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Special Purpose Companies

Special Purpose Companies
A Special Purpose Company (SPC) is a company that is set up for a specific goal, for instance to isolate a specific risk.

There are many situations that warrant the use of a Special Purpose Company. In the following paragraphs, we will give some examples to illustrate how beneficial it would be to use Special Purpose Companies under certain circumstances and describe how SPCs work and how they can benefit you.

Example One, Risk Reduction:
A company that owns a fleet of oil tankers might consider lowering and isolating its pollution risk exposure by setting up a number of Special Purpose Companies (SPC) and owning and operating each tanker under a separate SPC. By doing this, its group liability risk is lowered in relation to anti-pollution laws in the case of an environmental issue. In this situation, the SPC is used to alienate the high-risk asset/project from the corporation and isolate it to one company. In addition, an individual might consider the use of an SPC to isolate certain risks when investing or participating in a new business venture.

Example Two, Holding Assets:
To structure and hold certain specific assets, a corporation might consider the use of an SPC to hold certain assets, the operation of which requires non-transferable or difficult-to-transfer permits and licenses, such as is common with power plants. By having an SPC own the asset(s) and all permits, the SPC can be sold as a self-contained package, rather than attempting to assign or transfer numerous permits and licenses.

Example Three, Securitization: 
In “securitization transactions,” the term securitization is used to describe transactions whereby a lender (bank or other) packages and sells/transfers a pool of receivables to an SPC. The SPC, in turn, uses this pool of receivables as security (collateral) to raise funds from investors. With the funds received from the investors, the SPC pays the lender for the receivables, while the various debtors in the pool pay back their loan.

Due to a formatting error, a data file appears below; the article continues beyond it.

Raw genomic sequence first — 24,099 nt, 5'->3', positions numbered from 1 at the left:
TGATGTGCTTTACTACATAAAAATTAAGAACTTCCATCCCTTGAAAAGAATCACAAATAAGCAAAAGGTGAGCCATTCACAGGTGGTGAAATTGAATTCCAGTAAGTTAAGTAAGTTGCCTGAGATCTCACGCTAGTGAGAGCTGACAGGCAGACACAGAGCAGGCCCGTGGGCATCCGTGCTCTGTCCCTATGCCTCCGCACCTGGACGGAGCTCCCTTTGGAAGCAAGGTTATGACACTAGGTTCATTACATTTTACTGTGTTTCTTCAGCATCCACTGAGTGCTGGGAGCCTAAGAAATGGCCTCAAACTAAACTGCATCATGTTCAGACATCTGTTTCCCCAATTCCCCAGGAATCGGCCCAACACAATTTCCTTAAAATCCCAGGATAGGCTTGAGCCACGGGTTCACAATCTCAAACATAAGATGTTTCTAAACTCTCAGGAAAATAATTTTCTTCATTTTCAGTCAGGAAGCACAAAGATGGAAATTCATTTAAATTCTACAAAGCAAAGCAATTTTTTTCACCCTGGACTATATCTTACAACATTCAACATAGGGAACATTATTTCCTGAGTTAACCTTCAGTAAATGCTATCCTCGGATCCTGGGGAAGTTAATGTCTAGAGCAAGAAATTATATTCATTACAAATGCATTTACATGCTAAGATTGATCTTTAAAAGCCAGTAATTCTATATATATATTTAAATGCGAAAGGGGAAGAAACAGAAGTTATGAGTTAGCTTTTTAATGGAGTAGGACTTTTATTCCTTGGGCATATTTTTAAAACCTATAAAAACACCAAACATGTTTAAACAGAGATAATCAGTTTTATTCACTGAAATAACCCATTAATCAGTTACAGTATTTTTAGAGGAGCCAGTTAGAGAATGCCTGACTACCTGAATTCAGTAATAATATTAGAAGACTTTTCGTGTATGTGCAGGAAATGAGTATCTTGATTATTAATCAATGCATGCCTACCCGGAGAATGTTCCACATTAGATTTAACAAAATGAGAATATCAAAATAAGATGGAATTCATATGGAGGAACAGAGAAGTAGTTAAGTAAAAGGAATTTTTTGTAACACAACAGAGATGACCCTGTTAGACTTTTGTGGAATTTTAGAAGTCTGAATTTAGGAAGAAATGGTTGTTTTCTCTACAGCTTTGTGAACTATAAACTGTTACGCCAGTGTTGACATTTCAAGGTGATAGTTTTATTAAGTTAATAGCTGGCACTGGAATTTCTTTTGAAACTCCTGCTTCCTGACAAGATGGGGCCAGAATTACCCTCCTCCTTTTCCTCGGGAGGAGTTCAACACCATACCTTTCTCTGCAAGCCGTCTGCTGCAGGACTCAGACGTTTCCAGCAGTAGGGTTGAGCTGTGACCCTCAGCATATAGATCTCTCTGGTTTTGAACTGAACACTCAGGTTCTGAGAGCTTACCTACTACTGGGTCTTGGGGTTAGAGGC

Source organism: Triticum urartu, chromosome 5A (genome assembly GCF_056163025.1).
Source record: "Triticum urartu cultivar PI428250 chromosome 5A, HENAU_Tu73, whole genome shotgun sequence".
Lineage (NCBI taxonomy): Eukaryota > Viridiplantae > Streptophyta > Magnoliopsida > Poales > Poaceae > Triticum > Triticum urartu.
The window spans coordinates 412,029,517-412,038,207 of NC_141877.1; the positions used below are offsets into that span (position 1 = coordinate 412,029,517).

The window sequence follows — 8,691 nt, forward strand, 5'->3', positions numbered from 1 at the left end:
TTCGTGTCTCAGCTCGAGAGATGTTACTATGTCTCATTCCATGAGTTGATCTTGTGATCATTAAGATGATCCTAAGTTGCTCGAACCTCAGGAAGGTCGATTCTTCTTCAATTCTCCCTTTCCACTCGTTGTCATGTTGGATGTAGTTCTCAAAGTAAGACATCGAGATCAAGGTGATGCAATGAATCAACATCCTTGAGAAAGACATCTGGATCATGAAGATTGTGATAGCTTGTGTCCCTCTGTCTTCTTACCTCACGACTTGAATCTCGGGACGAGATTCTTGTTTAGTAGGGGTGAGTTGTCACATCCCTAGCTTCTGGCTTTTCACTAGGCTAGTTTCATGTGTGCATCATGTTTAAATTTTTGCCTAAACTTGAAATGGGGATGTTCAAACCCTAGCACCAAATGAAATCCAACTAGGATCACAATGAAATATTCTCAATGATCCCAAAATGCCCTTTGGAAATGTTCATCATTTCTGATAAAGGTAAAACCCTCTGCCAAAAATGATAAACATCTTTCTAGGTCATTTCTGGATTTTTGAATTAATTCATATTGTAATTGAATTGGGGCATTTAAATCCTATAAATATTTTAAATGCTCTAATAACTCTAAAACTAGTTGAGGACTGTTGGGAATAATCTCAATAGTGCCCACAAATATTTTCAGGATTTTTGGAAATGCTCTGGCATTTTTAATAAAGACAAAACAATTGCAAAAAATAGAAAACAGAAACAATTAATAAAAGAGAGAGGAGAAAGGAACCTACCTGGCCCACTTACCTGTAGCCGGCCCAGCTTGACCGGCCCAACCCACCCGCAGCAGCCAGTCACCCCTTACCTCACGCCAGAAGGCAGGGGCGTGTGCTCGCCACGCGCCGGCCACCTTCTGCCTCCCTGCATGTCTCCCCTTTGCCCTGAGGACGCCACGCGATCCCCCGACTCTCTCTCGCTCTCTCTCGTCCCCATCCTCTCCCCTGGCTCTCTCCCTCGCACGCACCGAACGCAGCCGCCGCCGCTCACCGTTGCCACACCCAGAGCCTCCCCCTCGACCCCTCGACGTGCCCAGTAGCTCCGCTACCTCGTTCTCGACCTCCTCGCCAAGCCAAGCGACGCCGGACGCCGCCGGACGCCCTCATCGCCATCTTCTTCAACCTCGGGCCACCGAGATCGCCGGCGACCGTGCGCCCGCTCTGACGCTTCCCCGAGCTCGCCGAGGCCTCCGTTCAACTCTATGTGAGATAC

The SPC, as the new owner of the receivables, receives and uses these funds to pay the investors, including agreed-upon interest and capital. For example, a bank may wish to issue a mortgage-backed security whose payments come from a pool of mortgages.

However, to ensure that the holders of the mortgage-backed securities have the first priority right to receive payments on the loans, these loans need to be legally separated from the other obligations of the bank. This is done by creating an SPC and then transferring the mortgages from the bank to the SPC.

Example Four, Real Estate Holdings:
As a tool to own and hold real estate, the use SPCs can also yield great advantages. By using an SPC to hold real estate, one could achieve the following advantages:
– Capital Gains Tax could be avoided on the sale of the real estate by selling and transferring the shares of the SPC instead of the real estate.